Ted Jackson Teds Cigars

CEO Interview : Ted Jackson | Ted’s Cigars

The enthusiasm Ted Jackson holds for his company is infectious and invigorating, similar to the sensation of actually smoking one of his cigars. He is a man who truly loves what he does, and it shows in every syllable and nod. He’s got a passion for life, but most importantly, he’s got a passion for great cigars. Ted’s Cigars created the airtight ‘mini humidor’ system, eliminating the need for a regular humidor and keeping each cigar fresh until you crack open its individual glass tube. They’re also responsible for the revolution and rise of spirit infused cigars in the industry.

As Ted says, ‘We own that category.’

Alister & Paine: How did you get into the cigar industry?

Ted Jackson: Fifteen years ago the cigar craze was in its height and I had bought a young cigar business. I was in other marketing businesses and we were doing licensing work for Maker’s Mark. Bill Samuels, the President of Maker’s Mark, came to me for cigars for their annual Derby party. We experimented with ways to infuse the custom banded cigar Maker’s bourbon, and it was so popular we made it available to the market.

Alister & Paine: What separates Ted’s Cigars from other companies?

Ted Jackson: Whatever spirit we’re using never touches the cigar. We seal the cigars up with the spirits so it infuses into the cigar aromatically and that’s why the glass tube is so vital. If you didn’t have it in a glass tube sealed properly, then it would evaporate. That’s been our secret. Most flavored cigars are sprayed or literally injected with flavoring agents. That affects the integrity.

The glass tube allows the cigar to last indefinitely. However the cigar goes into the tube is how it’s going to stay.

Alister & Paine: How do you stay fresh in this industry?

Ted Jackson: We’re the only guys with major companies who have licensed their brands to us. Maker’s Mark, Grand Marnier, Forty Creek Whisky. We’re recognized, we have a lot of credibility, our products are consistently top quality and our packaging and presentation is superior.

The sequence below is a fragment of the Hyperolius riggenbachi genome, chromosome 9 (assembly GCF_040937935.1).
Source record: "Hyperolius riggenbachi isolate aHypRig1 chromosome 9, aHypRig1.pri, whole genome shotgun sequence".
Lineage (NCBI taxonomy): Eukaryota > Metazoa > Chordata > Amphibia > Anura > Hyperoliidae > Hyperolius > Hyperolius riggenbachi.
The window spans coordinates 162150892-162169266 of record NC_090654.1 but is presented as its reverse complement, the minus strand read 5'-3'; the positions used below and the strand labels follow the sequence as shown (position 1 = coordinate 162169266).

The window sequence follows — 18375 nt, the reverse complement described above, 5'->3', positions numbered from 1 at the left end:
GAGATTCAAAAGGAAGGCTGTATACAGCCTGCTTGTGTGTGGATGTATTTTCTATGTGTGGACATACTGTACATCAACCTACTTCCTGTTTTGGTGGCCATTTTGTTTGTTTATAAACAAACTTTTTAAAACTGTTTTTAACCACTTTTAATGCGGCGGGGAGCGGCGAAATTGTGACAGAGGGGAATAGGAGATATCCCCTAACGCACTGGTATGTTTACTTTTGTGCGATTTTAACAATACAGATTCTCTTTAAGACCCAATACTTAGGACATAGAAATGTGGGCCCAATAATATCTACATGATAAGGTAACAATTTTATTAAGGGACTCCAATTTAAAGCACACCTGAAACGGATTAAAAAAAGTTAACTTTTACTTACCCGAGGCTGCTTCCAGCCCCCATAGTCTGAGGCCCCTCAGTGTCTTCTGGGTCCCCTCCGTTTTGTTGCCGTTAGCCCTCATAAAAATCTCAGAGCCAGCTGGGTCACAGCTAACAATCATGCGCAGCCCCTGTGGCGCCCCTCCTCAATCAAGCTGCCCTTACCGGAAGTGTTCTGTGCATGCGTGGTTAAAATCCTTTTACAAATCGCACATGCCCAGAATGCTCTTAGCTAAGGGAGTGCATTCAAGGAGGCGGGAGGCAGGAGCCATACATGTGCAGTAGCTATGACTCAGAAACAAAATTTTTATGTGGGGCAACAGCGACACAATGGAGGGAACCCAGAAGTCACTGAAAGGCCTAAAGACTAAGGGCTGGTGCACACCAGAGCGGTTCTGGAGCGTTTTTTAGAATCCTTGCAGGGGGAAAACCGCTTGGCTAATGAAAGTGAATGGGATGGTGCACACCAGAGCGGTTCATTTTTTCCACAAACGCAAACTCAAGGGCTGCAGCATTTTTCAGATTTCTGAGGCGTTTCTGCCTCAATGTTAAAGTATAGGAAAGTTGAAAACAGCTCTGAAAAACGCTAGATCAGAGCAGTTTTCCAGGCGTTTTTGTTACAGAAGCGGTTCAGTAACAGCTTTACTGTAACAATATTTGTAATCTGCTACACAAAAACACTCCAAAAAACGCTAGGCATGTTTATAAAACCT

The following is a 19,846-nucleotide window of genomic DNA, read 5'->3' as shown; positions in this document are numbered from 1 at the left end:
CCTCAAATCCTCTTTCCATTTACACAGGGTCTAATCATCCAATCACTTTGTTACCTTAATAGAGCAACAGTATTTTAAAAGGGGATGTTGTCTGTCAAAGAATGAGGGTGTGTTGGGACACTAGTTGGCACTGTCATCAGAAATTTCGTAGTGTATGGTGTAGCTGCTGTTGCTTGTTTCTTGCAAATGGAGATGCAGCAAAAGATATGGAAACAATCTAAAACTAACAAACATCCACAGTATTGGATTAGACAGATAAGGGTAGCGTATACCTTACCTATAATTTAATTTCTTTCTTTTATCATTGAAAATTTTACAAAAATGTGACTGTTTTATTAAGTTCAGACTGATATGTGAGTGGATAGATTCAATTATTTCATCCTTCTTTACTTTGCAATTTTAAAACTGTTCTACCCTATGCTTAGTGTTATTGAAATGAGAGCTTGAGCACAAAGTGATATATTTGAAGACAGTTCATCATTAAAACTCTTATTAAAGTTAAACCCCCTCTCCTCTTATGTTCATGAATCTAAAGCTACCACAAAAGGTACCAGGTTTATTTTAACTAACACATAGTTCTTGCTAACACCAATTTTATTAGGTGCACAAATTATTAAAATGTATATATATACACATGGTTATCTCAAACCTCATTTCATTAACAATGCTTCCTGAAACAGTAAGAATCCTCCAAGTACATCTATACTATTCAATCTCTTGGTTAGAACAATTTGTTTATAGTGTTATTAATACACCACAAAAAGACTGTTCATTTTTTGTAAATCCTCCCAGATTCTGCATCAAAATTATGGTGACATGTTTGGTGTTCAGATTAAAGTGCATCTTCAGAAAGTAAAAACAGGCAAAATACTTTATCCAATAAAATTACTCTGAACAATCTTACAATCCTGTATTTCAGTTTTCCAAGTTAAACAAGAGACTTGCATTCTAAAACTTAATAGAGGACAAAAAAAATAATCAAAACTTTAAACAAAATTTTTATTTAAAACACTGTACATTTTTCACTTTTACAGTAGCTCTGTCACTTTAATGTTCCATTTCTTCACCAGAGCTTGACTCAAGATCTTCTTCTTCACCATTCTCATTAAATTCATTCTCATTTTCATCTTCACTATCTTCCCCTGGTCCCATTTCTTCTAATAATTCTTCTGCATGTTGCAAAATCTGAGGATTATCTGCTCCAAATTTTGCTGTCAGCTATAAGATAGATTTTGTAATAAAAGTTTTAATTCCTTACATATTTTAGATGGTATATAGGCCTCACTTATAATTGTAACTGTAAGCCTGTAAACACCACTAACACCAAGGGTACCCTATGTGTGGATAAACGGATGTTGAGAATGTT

Alister & Paine: Marketing strategy?

Ted Jackson: I’m not going to tell you that 15 years ago we knew we’d still be in the business and it’d be growing like it has. The logical place for us to begin was through tobacconists, on premise accounts, golf courses, venues where premium cigars are sold. That’s been our initial and primary thrust even today. We also develop in the foreign and duty free markets.

Alister & Paine: What’s new about Ted’s Cigars?

Ted Jackson: The industry is very traditional. They don’t think beyond how it’s been done for the past 100 years. Nice box and presentation, but times change. Most people who smoke cigars are not what you would call ‘regular cigar smokers’. Those folks don’t have humidors. We’re perfect for the serious cigar smoker or a casual cigar smoker. Put it on your desk and when you do want it, open it up and it’s fresh, anytime.

A lot of liquor stores don’t sell premium cigars because they don’t want to fool with a humidor. We’re able to say ‘Here’s a premium cigar that will never go bad.’

Alister & Paine: Are you a serious or casual cigar smoker?

Ted Jackson: Oh god. What a terrible question. I’m a pretty serious cigar smoker. The problem is I have no deterrent. They’re right here! The Ted’s is my go-to cigar. I smoke them all. I won’t pass up many cigars, actually. I’m not a cigar snob!

Alister & Paine: Where do you go to gather inspiration?

Ted Jackson: I have a farm called Devil’s Elbow in Indiana. We go up there and play cards, shoot guns, cook out. It’s a hundred year old barn that I renovated and inspires a lot of the Ted’s brand. It’s not just a man cave, women are more than welcome.

Alister & Paine: What’s the ‘takeaway’ from Ted’s Cigars?

Ted Jackson: You don’t have to have a Lamborghini, a jet or a big yacht to sit down and enjoy a cigar. At the end of the day it’s simply a great cigar. There’s not a lot of pretense around it.

Alister & Paine: How do you enjoy your cigars?

Ted Jackson: It’s a very personal thing. For me, it’s sitting on your porch with bourbon or a glass of wine and some friends. The social aspect of smoking a cigar is ultimately a big part of the appeal. It brings people together, whether you’re wealthy or not. It’s an equalizer.